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Correspondence |

Gambling and Parkinson Disease

Cathy Lu, BSc; Aamir Bharmal; Oksana Suchowersky, MD, FRCPC, FCCMG
Arch Neurol. 2006;63(2):298. doi:10.1001/archneur.63.2.298-a.
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The article by Dodd et al1 described 11 patients with Parkinson disease who developed pathological gambling. The authors concluded that because pramipexole was the agonist involved in 9 of the 11 cases, and in 10 of 17 cases reported in the literature, pramipexole may result in gambling to a higher degree as compared with the other agonists, due to its disproportionate stimulation of dopamine D3 receptors.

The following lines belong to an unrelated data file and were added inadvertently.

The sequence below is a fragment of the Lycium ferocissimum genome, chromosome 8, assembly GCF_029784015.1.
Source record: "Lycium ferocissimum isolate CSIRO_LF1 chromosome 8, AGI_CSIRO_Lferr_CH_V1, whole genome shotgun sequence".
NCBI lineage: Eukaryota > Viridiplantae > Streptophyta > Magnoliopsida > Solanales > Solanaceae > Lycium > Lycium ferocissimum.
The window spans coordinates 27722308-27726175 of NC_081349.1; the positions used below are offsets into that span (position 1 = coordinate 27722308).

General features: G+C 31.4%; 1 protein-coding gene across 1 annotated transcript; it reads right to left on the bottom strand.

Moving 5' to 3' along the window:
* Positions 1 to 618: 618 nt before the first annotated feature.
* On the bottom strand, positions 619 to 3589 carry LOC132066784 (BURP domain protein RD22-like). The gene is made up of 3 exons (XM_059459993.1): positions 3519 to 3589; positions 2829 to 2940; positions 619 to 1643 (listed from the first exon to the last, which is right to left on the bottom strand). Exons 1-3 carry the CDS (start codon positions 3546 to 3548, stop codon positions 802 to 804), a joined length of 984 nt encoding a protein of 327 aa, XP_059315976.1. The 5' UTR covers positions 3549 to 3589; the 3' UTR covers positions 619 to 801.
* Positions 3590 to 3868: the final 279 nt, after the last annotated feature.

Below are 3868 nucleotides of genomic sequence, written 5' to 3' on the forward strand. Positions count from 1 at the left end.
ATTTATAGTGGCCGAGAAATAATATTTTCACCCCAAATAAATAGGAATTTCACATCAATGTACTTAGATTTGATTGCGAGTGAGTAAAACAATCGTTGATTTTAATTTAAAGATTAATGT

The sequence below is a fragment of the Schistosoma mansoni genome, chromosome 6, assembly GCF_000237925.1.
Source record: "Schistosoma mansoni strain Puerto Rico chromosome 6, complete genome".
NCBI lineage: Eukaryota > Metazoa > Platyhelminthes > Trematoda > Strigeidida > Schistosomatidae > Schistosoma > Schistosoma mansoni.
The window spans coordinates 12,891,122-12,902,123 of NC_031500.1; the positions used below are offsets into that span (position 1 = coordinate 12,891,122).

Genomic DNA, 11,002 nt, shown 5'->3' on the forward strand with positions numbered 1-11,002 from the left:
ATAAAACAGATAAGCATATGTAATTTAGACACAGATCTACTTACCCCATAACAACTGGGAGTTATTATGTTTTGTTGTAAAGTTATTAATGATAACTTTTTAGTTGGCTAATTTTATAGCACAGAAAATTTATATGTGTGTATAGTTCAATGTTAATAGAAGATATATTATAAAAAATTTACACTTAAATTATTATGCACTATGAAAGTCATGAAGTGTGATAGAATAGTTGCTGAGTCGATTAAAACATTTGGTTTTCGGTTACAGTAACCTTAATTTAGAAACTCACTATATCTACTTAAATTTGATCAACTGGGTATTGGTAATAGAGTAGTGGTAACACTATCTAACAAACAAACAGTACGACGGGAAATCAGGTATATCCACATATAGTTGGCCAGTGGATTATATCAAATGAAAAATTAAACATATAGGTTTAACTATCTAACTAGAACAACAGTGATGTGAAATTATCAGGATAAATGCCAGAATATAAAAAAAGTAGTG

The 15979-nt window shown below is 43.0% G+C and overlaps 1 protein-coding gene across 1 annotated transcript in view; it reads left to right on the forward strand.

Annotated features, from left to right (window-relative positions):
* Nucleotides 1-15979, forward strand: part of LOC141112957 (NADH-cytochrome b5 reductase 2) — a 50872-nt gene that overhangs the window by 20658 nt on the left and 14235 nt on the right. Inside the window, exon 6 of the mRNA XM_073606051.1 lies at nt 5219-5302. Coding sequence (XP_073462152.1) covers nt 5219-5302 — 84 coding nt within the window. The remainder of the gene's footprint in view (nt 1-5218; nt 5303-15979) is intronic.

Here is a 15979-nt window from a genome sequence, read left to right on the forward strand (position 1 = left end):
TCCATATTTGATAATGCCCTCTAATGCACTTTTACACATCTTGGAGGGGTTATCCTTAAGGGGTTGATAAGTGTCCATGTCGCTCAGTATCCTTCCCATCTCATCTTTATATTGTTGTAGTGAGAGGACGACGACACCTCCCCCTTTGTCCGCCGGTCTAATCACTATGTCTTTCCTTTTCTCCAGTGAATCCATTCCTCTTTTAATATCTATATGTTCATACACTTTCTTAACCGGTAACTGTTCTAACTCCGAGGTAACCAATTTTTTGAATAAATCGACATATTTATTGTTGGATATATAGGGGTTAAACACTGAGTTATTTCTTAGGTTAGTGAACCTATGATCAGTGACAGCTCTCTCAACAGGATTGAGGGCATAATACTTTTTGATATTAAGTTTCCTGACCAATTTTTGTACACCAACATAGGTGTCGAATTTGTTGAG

However, although the majority of patients with pathological gambling were taking pramipexole in this study, the total number of patients who were treated with the various agonists was not reported. If many more patients were treated with pramipexole as compared with the other 2 agonists (which is the case in many centers in North America), then it may appear that pramipexole is more responsible than the other agonists unless the denominator (total number of treated patients) is included in the assessment. Similarly, the small number of cases reported in the literature should not be used to reach this conclusion.

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